Following Jesus, Advocating for Animals
We tracked down Bonnie Ambrosi, who has been advocating for animals in her church and community, to hear about how she heard, answered, and is living out God’s calling on her life. She also offers encouragement to those who feel as though they are alone in their congregations and offers tips to those who want to start speaking up on behalf of all God’s creation.
Tell us a little bit about your faith journey and how you came to animal advocacy.
I have been speaking and writing about factory farm animals just since January of 2014. It was my new year’s resolution, the result of a conversation many months before. A woman I barely knew had asked me to meet her for coffee to talk about vegan diet. She was used to eating a lot of animal products, but had just seen a video about factory farming that horrified her. We talked and I went home and couldn’t forget about it. I had never in my life been an activist about anything, but now I felt called to speak up, to reach out to other kind-hearted people who were unknowingly supporting a profoundly cruel system. Months went by as I tried to evade this calling, but the feeling grew more and more insistent. When I finally gave in and resolved to do it, it was a great relief!
Describe some of the ways you’ve been active for animals in your church, or encouraged conversations about animal issues.
I began with my own church, St. Paul’s Episcopal here in Duluth, Minnesota. The rector was sympathetic and scheduled me for two church-night talks on the subject. Then with the help of a wonderful HSUS mentor, I planned a screening of “Eating Mercifully” at St. Paul’s. Rather than offer it for our church only, I made it a community event and personally invited more than twenty faith communities to participate. Seven were represented at the screening, which is actually a pretty good result.
Since then, I’ve spoken at several other churches, including Congregational, Unitarian Universalist, Quaker, and at a Jewish Temple, and have taught a Sunday School class about choosing cruelty-free cosmetics. I’ve given a workshop at a local spiritual retreat center (and will be reprising that workshop this fall). I’ve spoken to the staff at our local animal shelter and have presented at a meeting of Minnesota Interfaith Power & Light. I’ve leafletted at our Harvest Fest and tabled at a Wellness Fair. I’ve had several opinion pieces in the Duluth News Tribune, the Duluth Budgeteer and our food co-op newsletter. Coming up, I’ll have a resource table at the state convention of the Episcopal Church of Minnesota, and several other church speaking engagements.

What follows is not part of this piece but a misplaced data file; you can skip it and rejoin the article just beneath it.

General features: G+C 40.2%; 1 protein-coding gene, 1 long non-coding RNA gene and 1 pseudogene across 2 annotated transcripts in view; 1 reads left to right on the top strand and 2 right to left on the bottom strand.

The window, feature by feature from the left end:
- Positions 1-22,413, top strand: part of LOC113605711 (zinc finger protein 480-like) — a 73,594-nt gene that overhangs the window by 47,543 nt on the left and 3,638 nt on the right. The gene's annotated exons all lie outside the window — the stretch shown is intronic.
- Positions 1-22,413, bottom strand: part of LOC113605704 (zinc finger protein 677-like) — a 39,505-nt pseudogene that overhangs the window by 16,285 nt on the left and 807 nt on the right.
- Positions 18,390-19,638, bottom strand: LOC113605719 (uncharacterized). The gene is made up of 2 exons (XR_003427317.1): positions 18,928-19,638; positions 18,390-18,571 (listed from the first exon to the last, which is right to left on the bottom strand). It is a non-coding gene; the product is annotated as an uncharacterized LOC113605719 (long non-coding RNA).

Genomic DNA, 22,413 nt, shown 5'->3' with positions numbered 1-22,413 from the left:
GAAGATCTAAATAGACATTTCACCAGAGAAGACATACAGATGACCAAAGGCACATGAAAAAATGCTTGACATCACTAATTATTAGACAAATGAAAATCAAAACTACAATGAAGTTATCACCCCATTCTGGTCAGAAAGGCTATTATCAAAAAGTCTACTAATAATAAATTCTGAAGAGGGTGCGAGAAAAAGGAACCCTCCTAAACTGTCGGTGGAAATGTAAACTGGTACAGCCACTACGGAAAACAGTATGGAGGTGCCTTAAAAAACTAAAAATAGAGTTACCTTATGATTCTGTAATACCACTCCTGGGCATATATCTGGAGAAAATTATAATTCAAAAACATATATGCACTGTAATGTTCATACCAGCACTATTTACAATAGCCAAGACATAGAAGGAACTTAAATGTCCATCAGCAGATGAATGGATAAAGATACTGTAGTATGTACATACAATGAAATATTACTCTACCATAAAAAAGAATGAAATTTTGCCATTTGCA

As you can see, my modus operandi has been to look for any opportunities to speak or write on the subject of factory farming and living more mercifully. I follow lots of leads. Some pan out, and some don’t, but by casting a broad net I have found many receptive audiences. My objective is to change the culture by simply increasing awareness of the issues of factory farming and cosmetics testing, and to do that by continually putting the word out, again and again, wherever I can. And even in instances where a meeting or phone call does not lead to a speaking opportunity, I’ve still planted a seed, which may just need more time to germinate.
How can someone get started advocating for animals?
For advice, I’d say keep your eyes open for opportunities — they are everywhere! Choose your words carefully. Inspire change by calling out the best in people and by showing them that change can begin with easy steps. Convince them that their choices matter.
What would you say to someone who was thinking about leaving their congregation because of how they felt about animal issues?
Someone who would consider leaving their congregation over animal welfare issues obviously feels the call to serve animals very strongly. It might be that sticking it out and being the lone voice for animals in that setting, perhaps for a long time, would be valuable, but it is very hard to work for justice all by yourself. I don’t think it’s necessarily wrong to leave and find another faith community where you can join an animal welfare movement that has already started. You’d be sure to find a welcome there. But remember that historically, prophets and reformers have often felt led to do God’s work in places that were not especially encouraging! Look for leadings, listen for guidance, and then just do your best.